ASEAN-EU summit shows ‘Asia-Europe cooperation needs mutual respect, target no third party’
Published: Dec 15, 2022 10:37 PM Updated: Dec 15, 2022 10:35 PM
President of the Philippines Ferdinand

President of the Philippines Ferdinand "Bongbong" Romualdez Marcos Jr., Prime Minister of Cambodia Hun Sen, President of the European Council Charles Michel and President of the European Commission Ursula von der Leyen (from left to right) talk to media at the end of ASEAN-EU summit in the EU Council headquarters on December 14, 2022 in Brussels, Belgium. Photo: VCG

ASEAN and the EU, two of China's major trade partners, have concluded their first-ever summit in Brussels with a joint statement indicating that Asian and European countries share a common interest in boosting cooperation to overcome common challenges, with Chinese analysts saying that major Western countries will continue seeking solutions to their urgent problems by boosting cooperation with the developing world, and Asian countries will have more opportunities.

Some media reports argued that the EU is trying to reduce its reliance on China's market by boosting ties with ASEAN, but experts noted that China has an irreplaceable position in the world economy, and it's also the major trade partner for the EU and ASEAN, so it's not realistic for China, the EU and ASEAN to exclude each other, and when Western countries seek cooperation with Asia, they should learn to respect the differences and reality in Asia, and should never target any third party.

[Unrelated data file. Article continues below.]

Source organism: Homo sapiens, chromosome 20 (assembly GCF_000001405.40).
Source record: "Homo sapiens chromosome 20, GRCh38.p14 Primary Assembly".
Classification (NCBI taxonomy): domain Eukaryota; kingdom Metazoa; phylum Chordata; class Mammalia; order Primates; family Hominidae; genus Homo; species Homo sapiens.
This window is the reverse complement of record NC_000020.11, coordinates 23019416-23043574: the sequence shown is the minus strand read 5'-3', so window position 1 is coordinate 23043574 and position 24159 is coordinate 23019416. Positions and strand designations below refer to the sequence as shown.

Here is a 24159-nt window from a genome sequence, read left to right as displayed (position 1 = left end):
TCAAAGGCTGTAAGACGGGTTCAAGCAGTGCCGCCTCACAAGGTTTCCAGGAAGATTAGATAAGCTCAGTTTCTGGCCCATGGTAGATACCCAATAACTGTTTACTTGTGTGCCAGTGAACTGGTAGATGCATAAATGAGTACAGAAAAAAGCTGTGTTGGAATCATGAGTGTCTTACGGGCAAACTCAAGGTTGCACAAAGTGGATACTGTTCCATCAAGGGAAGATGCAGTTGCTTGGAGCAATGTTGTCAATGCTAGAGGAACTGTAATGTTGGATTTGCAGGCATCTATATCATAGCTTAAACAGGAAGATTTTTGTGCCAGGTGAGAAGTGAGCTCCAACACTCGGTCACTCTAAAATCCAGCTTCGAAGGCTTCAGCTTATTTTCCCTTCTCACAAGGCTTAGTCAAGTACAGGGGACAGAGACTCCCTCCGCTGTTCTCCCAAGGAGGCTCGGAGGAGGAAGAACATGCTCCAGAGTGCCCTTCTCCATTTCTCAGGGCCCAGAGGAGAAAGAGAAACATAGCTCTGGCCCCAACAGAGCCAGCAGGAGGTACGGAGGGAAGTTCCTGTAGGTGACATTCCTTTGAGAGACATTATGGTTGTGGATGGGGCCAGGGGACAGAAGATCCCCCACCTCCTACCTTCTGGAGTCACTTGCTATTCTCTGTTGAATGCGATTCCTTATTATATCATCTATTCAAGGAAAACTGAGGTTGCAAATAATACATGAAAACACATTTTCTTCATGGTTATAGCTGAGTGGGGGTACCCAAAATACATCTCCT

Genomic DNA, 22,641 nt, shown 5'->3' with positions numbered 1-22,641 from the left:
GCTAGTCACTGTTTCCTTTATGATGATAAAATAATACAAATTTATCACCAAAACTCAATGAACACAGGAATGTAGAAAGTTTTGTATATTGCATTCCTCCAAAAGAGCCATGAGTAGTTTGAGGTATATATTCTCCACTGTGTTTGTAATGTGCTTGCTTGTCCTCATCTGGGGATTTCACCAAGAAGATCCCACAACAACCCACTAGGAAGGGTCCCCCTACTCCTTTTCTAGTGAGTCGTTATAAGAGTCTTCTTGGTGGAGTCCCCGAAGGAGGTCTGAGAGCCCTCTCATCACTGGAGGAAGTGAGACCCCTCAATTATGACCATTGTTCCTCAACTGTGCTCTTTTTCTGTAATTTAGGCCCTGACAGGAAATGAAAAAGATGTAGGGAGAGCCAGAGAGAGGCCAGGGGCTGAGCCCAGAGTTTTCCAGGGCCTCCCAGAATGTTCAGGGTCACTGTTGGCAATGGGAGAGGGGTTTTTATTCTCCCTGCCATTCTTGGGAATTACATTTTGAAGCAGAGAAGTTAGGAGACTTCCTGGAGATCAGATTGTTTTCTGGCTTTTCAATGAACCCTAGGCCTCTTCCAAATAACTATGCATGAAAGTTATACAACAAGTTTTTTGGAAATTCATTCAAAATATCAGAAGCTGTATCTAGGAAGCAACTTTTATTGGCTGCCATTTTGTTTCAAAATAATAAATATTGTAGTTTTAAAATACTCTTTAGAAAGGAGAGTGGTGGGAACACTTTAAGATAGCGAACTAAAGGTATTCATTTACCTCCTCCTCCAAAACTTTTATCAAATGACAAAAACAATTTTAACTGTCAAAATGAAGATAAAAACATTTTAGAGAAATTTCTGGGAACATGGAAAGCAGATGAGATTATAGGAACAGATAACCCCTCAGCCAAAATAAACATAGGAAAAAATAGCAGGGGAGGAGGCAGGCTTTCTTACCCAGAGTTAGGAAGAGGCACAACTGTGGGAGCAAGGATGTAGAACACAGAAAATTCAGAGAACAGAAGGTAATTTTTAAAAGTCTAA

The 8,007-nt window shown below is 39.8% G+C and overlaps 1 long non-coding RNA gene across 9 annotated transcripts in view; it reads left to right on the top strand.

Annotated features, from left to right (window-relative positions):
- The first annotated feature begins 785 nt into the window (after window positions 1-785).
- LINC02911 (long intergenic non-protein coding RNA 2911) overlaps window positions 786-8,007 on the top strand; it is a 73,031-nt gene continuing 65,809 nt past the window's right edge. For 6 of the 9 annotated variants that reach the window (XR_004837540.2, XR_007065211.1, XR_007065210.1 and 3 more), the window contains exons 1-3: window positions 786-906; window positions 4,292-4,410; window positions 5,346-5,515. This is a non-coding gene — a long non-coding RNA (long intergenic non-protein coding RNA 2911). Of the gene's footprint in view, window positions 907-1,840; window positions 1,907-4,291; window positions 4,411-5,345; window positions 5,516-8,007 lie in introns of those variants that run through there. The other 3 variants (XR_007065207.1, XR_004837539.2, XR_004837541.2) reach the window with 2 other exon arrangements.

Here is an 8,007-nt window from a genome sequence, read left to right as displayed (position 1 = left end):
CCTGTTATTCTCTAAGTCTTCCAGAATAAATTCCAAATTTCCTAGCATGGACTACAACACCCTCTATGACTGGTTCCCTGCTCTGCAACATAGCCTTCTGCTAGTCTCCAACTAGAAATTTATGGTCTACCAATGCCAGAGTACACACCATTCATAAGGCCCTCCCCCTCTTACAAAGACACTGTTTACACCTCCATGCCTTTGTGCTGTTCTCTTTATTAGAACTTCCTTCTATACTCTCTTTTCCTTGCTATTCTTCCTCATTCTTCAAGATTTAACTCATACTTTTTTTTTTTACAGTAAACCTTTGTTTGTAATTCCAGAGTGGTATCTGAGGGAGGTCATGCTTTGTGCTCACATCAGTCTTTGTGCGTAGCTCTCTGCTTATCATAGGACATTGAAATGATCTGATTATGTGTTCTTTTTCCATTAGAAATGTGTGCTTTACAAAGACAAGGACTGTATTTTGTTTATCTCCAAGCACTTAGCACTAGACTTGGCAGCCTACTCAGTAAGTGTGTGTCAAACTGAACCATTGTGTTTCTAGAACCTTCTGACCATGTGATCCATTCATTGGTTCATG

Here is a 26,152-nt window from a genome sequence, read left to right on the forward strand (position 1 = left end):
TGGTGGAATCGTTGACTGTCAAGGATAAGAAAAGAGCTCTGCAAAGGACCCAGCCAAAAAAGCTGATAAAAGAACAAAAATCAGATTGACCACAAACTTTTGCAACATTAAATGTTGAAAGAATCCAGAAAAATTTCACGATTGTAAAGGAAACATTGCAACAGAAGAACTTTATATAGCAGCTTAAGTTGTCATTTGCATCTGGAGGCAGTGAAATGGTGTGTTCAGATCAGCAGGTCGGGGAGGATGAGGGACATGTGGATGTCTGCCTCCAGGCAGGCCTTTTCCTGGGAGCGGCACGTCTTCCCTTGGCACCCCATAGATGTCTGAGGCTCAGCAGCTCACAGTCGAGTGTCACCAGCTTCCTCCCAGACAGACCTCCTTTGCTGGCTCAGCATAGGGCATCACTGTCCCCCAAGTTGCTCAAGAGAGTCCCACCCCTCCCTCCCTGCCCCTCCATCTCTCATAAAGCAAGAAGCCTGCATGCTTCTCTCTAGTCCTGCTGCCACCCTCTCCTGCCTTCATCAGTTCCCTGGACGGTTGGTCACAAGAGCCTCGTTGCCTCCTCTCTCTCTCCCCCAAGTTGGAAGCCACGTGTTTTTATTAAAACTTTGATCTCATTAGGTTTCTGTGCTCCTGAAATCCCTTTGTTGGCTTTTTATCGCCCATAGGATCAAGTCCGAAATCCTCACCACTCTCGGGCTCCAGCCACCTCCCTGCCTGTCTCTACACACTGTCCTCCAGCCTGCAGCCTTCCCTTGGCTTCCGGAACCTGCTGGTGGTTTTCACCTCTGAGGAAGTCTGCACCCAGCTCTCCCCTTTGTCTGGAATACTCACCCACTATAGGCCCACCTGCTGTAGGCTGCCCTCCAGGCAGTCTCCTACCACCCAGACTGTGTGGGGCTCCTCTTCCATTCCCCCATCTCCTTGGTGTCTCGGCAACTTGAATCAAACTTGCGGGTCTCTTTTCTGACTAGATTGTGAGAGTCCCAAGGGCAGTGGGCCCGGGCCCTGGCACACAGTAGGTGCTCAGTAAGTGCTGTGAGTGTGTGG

China is not worried about the exchange between the EU and ASEAN, as the EU is different from the US, with the latter aiming to disrupt the security and peace in the region and promote military alliances to contain China, while European countries are relatively more interested in cooperation based on actual economic demands, and boosting connectivity across the Eurasian continent is also a goal of the China-proposed Belt and Road Initiative, said analysts.